Nielsen’s Surprise National OOH Measurement Delay Throws Another Wrench Into Upfront Talks

Stunned executives ask ratings firm to reverse 'unjustifiable' decision

Out-of-home viewing data from sports bars, gyms and hotels helps boost news and live sports' ratings by roughly 10%. Getty Images
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Key insight:

During the ongoing round of upfront talks, media companies were seemingly operating from a defensive position amid economic uncertainty due to Covid-19 and linear ratings continuing to decline—but thought they had an ace up their sleeve. Nielsen had planned to integrate its out-of-home viewing data into the national TV currency this fall, which would have provided roughly a 10% audience boost to many live sports and news events, and, the networks hoped, would help drive up pricing.
But that changed on Thursday, following Nielsen’s surprise decision to delay the national OOH rollout until at least early 2021, as a result of fewer people congregating in public places like sports bars, gyms and hotels during Covid-19.
Update: On Friday afternoon, Nielsen reversed course, and said it will proceed with the national OOH rollout this fall.
“The Covid-19 pandemic has had a far-reaching effect on the media industry and on consumer viewing habits. Throughout this crisis, out-of-home audiences have been particularly hard hit, with estimates falling by as much as 60%,” a Nielsen spokesperson said in a statement. “This is driven by broad stay-at-home orders, significant reduction in travel, closures of restaurants and public gathering establishments, and other situations that have reduced exposure to television content outside of the home. The recent surge in Covid-19 cases is expected to create further volatility in this space, making it challenging for the industry to plan around this audience segment.”
As some states consider reimplementing stay-at-home orders, “with future uncertainty around how the pandemic will further impact out-of-home viewing, Fall 2020 is not the ideal time to integrate this measurement into currency,” continued the spokesperson. “While a new implementation date has not been determined, Nielsen is prepared to complete the integration when appropriate and will reassess the situation in Q1 2021.”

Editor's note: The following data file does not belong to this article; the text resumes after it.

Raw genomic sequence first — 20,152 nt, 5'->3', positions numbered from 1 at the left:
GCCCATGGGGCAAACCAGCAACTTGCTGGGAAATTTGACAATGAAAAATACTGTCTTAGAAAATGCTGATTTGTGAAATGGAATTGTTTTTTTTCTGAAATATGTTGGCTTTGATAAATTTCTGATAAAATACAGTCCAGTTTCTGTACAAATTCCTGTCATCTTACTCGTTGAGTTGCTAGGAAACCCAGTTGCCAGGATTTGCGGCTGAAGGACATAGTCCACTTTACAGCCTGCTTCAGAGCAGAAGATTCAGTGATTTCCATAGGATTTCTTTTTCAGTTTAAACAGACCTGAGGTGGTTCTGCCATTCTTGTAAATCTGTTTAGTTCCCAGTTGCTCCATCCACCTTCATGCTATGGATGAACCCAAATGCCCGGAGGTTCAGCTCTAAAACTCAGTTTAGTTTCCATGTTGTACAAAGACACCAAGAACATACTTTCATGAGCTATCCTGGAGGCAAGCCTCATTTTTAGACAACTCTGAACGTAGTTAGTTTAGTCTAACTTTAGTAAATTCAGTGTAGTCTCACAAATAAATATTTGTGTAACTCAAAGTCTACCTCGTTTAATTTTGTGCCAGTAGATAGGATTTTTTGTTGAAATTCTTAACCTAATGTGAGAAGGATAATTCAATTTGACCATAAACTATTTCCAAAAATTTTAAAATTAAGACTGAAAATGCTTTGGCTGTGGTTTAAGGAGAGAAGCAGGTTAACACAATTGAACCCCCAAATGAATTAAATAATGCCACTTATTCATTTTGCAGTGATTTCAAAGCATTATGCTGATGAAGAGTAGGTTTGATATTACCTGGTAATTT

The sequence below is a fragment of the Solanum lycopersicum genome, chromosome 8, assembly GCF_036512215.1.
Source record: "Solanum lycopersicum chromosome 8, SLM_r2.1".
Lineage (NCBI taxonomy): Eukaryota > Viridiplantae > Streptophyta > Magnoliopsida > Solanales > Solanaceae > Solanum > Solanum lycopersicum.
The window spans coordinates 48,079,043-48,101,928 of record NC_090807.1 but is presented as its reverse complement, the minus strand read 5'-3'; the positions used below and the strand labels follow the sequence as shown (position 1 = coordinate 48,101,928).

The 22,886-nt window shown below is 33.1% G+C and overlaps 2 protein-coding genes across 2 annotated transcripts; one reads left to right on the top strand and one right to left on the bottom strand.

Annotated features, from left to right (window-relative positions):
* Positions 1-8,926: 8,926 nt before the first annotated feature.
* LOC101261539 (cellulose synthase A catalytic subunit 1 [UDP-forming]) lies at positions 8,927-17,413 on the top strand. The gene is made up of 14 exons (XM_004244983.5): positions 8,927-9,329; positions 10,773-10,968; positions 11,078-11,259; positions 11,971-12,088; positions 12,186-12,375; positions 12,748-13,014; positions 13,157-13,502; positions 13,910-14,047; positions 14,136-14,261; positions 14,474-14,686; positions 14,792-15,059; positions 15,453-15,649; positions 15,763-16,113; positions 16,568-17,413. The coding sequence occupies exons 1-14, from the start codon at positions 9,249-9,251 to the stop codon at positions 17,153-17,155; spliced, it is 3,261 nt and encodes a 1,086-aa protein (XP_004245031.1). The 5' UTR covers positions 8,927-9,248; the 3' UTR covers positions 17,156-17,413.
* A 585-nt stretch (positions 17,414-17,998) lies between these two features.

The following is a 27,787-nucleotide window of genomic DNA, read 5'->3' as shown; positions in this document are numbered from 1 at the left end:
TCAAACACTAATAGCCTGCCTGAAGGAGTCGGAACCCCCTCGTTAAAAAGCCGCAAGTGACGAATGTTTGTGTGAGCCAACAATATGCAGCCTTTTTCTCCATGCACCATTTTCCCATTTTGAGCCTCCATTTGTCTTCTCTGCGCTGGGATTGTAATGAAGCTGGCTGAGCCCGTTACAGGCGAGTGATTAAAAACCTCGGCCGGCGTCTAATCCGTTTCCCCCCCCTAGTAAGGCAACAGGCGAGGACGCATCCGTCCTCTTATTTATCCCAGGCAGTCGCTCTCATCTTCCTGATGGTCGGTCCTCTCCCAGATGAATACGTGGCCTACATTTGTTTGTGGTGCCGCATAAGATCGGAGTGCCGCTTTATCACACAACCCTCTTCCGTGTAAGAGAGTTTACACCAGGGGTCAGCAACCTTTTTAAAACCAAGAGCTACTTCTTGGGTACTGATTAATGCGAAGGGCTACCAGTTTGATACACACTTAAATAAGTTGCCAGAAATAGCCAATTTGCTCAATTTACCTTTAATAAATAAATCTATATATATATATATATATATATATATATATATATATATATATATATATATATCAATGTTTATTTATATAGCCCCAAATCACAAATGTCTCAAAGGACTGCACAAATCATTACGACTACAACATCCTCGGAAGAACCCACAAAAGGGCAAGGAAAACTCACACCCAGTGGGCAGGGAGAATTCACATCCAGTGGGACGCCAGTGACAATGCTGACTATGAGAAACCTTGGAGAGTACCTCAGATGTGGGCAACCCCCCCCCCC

For now, Nielsen will “continue to offer its existing standalone out-of-home reporting service to subscribing clients, many of whom have used the service to transact on out-of-home audiences since 2017.”
The announcement stunned media companies. Last night, ViacomCBS asked Nielsen to reverse its “unjustifiable” decision.
“Nielsen’s abrupt delay of the long-planned integration of OOH viewing into the national TV currency less than two months before it was scheduled to be implemented is unacceptable and unjustifiable,” said a ViacomCBS spokesperson. “ViacomCBS–along with our peers and the VAB [Video Advertising Bureau]–is calling on Nielsen to reverse its decision.”
As of this morning, no other major media companies have publicly commented about the OOH delay. Adweek will update this story with any additional comments.
VAB president and CEO Sean Cunningham also urged Nielsen CEO David Kenny on behalf of VAB board leadership to reverse the company’s “untenable” postponement. In a letter to Kenny, Cunningham said Nielsen’s OOH data has been “stable,” even with the drop during Covid-19, and questioned how the company could say the data is “currently unfit for integration into a single stream currency product,” but still offer it as a second-stream solution so the industry can continue to transact on it.
“The Nielsen OOH data is either fit to be currency or it is not. In short, you can’t have it both ways,” wrote Cunningham, adding that industry leaders were blindsided and “stunned by the lack of dialogue” prior to Thursday’s announcement.
As of this morning, Nielsen hadn’t commented on ViacomCBS and the VAB’s requests.
The move throws yet another wrench into this year’s contentious upfront negotiations, which were already in a “holding pattern” as Covid-19 cases surge, with networks and buyers remaining far apart on pricing.
As coronavirus cases have spiked throughout the South and West, “now I feel like we need to wait and see how this works out before we commit to something, because I don’t want to be the agency that commits to a, making it up, plus-five in pricing, and then the world falls apart again, and the media world falls apart, and it’s actually minus-five,” one buyer told Adweek.
Networks had been leaning on the promise of an out-of-home-fueled ratings boost in early talks with buyers. Even as linear ratings drop, “they’re trying to hold onto [the hope that] ‘out-of-home will get you to where you need to be,’” Catherine Sullivan, chief investment officer for North America at Omnicom Media Group, told Adweek prior to Nielsen’s announcement.
The argument hadn’t been a persuasive one, she said: “My clients are in no rush to see this market through.”


@jasonlynch jason.lynch@adweek.com Jason Lynch is TV/Media Editor at Adweek, overseeing trends, technology, personalities and programming across broadcast, cable and streaming video.